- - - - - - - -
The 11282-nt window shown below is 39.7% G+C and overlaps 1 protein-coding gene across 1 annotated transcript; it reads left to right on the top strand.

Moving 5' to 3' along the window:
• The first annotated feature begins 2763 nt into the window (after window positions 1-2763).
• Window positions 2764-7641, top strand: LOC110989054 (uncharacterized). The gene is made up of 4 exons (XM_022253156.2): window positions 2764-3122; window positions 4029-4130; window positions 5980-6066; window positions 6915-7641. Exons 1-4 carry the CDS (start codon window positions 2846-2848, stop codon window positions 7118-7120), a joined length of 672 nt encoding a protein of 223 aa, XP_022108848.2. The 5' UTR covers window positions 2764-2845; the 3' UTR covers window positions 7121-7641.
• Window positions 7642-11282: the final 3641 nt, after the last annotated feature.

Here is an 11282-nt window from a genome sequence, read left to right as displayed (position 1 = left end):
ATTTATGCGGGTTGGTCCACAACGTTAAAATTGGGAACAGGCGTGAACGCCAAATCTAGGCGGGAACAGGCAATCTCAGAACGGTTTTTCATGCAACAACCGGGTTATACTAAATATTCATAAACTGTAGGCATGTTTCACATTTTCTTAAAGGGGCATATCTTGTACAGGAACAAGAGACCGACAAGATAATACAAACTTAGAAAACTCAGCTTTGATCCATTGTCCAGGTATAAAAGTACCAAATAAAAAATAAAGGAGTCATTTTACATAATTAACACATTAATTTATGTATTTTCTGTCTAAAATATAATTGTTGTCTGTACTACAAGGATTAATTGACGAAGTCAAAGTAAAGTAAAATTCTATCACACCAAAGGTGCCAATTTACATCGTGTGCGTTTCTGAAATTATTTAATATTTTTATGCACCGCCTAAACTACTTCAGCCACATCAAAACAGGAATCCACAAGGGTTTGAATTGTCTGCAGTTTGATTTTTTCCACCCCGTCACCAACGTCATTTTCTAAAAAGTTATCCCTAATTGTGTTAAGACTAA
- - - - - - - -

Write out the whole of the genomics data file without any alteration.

The 11282-nt window shown below is 39.7% G+C and overlaps 1 protein-coding gene across 1 annotated transcript; it reads left to right on the top strand.

Moving 5' to 3' along the window:
• The first annotated feature begins 2763 nt into the window (after window positions 1-2763).
• Window positions 2764-7641, top strand: LOC110989054 (uncharacterized). The gene is made up of 4 exons (XM_022253156.2): window positions 2764-3122; window positions 4029-4130; window positions 5980-6066; window positions 6915-7641. Exons 1-4 carry the CDS (start codon window positions 2846-2848, stop codon window positions 7118-7120), a joined length of 672 nt encoding a protein of 223 aa, XP_022108848.2. The 5' UTR covers window positions 2764-2845; the 3' UTR covers window positions 7121-7641.
• Window positions 7642-11282: the final 3641 nt, after the last annotated feature.

Here is an 11282-nt window from a genome sequence, read left to right as displayed (position 1 = left end):
ATTTATGCGGGTTGGTCCACAACGTTAAAATTGGGAACAGGCGTGAACGCCAAATCTAGGCGGGAACAGGCAATCTCAGAACGGTTTTTCATGCAACAACCGGGTTATACTAAATATTCATAAACTGTAGGCATGTTTCACATTTTCTTAAAGGGGCATATCTTGTACAGGAACAAGAGACCGACAAGATAATACAAACTTAGAAAACTCAGCTTTGATCCATTGTCCAGGTATAAAAGTACCAAATAAAAAATAAAGGAGTCATTTTACATAATTAACACATTAATTTATGTATTTTCTGTCTAAAATATAATTGTTGTCTGTACTACAAGGATTAATTGACGAAGTCAAAGTAAAGTAAAATTCTATCACACCAAAGGTGCCAATTTACATCGTGTGCGTTTCTGAAATTATTTAATATTTTTATGCACCGCCTAAACTACTTCAGCCACATCAAAACAGGAATCCACAAGGGTTTGAATTGTCTGCAGTTTGATTTTTTCCACCCCGTCACCAACGTCATTTTCTAAAAAGTTATCCCTAATTGTGTTAAGACTAA